Fog Computing Feature
November 10, 2014

Protecting the Internet of Things in Three Simple Steps


The proposition of the Internet of Things (IoT) is one of staggering depth, capable of beggaring even the most active imaginations. And why not? This concept allows objects to readily interconnect with central hubs for all-in-one operation, reporting, and a host of other potential functions. But with all these different points for connection comes a lot of potential failure points as far as security goes, and that's got some looking at the idea of security on the IoT a lot harder than normal. Three simple—if not necessarily easy—steps, however, should go a long way toward keeping the IoT a safe and useful prospect.

With the growth of information about hacking of late, from major corporations' records being compromised to components of the IoT—everything from cars to toilets—getting hacked, it's easy to see why concern is growing about protecting the IoT. Some have even suggested that a better name for it might be IoTTCBH, or Internet of Things That Can Be Hacked. While this might be a bit alarmist, it's worth taking the lesson; security for this new technology must be as important as regular Internet security is. So how to go about providing that security? It could be as simple as a three-stage process.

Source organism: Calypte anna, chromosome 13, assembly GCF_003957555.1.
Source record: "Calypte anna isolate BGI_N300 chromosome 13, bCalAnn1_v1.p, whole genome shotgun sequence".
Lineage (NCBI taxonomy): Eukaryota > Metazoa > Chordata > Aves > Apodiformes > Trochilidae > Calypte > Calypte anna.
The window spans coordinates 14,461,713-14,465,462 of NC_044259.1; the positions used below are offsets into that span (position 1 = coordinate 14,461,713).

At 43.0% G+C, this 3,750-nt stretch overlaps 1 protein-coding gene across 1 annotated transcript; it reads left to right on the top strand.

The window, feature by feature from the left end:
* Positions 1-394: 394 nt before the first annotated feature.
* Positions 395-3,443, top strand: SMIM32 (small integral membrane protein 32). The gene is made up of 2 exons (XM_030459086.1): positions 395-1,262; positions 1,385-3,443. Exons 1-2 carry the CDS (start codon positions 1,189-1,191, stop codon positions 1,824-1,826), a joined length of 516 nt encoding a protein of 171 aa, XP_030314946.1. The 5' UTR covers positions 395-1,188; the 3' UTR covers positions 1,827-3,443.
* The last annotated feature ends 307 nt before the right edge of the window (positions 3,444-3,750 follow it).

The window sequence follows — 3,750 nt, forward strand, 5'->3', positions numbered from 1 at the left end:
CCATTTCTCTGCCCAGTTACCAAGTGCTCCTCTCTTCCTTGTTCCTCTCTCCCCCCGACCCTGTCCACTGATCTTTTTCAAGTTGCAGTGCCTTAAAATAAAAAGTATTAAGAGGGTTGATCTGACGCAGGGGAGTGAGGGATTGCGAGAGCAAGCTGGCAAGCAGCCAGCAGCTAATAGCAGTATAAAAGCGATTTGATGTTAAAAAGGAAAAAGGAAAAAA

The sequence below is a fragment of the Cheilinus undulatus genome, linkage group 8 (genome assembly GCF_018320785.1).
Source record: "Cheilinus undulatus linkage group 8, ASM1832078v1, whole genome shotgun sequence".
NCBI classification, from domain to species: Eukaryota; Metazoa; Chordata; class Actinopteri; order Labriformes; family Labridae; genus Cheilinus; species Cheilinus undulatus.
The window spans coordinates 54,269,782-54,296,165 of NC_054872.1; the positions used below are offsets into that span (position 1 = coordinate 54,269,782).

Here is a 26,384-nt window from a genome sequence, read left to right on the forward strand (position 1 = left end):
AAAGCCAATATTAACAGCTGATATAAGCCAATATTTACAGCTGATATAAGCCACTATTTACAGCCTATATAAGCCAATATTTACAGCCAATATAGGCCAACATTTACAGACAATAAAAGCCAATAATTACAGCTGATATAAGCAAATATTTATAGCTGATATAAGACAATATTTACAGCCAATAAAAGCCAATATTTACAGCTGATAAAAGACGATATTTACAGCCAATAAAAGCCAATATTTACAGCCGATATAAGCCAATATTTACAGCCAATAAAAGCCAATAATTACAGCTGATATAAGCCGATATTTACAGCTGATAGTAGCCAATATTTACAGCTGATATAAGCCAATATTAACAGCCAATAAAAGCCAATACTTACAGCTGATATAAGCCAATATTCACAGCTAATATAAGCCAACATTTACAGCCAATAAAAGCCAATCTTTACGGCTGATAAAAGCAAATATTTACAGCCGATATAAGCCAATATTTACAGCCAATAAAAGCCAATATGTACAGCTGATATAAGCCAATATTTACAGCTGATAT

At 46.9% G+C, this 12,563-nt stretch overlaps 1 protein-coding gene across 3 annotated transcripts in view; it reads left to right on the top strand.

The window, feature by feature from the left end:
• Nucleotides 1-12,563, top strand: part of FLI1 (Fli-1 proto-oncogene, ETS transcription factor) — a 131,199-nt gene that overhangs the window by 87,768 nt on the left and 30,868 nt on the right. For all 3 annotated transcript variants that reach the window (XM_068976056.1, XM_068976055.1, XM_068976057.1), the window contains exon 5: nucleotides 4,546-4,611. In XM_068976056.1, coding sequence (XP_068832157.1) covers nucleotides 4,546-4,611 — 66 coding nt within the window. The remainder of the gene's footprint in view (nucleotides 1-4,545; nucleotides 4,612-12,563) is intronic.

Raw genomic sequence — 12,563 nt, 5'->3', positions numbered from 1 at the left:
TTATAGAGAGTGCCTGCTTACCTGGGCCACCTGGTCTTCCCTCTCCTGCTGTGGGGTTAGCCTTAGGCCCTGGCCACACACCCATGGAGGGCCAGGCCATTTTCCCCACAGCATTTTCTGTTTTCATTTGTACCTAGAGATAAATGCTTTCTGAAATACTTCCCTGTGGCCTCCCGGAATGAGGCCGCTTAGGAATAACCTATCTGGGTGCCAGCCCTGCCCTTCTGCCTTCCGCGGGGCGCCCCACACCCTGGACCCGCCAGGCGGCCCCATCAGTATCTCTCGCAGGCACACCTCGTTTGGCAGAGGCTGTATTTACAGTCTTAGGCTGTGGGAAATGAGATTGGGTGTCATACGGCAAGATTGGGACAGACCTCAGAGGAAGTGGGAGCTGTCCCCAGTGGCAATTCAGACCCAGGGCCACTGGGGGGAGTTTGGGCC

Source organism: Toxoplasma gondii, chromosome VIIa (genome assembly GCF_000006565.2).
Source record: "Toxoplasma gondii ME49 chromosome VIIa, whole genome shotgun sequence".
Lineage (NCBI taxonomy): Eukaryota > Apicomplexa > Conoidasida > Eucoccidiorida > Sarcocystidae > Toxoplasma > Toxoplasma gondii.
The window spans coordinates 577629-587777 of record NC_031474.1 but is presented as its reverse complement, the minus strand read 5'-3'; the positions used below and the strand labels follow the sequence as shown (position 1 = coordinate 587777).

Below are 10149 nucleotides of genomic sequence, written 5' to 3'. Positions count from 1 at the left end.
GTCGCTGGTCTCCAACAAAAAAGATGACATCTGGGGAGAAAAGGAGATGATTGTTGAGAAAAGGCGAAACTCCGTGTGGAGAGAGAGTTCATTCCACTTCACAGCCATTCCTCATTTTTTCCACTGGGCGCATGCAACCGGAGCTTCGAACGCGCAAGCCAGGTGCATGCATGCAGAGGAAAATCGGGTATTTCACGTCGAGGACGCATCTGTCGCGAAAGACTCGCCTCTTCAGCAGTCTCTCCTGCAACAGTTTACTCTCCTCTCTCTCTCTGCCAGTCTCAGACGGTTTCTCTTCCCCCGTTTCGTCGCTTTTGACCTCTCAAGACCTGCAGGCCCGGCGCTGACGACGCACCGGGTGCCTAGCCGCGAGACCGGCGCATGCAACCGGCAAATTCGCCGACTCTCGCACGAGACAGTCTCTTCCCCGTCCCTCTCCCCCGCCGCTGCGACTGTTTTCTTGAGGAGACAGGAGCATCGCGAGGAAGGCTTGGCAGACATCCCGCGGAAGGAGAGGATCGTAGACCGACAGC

One, realize that the users of the IoT are imperfect. Mighty passwords will be concocted and forgotten because said passwords were too complex to be easily remembered. Simple passwords will be brought in as easily remembered, but likewise easily hacked. Sometimes, default passwords will be left in operation, a development that could be disastrous. But sometimes something as simple as reminder messages—or even compelled instructions—can be enough to nudge a user correctly.

Two, start from the beginning, and follow through to the end. Consider how the things in the IoT will gather data, and relay it back to central hubs. The more angles that a company can consider, the more potential breaches said company will be able to spot and, from there, potentially defend against. Everything that can be spotted in advance is one less potential access point, and while not everything can be secured all the time, the fewer chances to break in, the better.

Three, audit the overall infrastructure to make sure that it's doing the job it needs to be doing, and to find potential issues while same are occurring. The need to understand how the various parts of the system work together is of extreme importance, and having a good handle on what's normal—or within a normal range, anyway—can be a huge help in terms of spotting what's abnormal, and responding to it quickly before it becomes something serious.

It's essentially a combination of forbearance, consideration and vigilance. Those who realize that human error is a part of life, those who consider the system from the ground up, and those who understand what's normal in the system's operations are the ones who are most likely to find problems before said problems become serious.

Planning ahead may be the best lesson anyone can take out of the IoT, and those who do plan ahead are likely to achieve the best results from such an operation. There's plenty of value in the IoT, but protecting it is the first step to realizing that value, so the steps listed previously should be most of what's needed to ensure the IoT is a value-generator, not a free bridge for hackers.




Edited by Maurice Nagle


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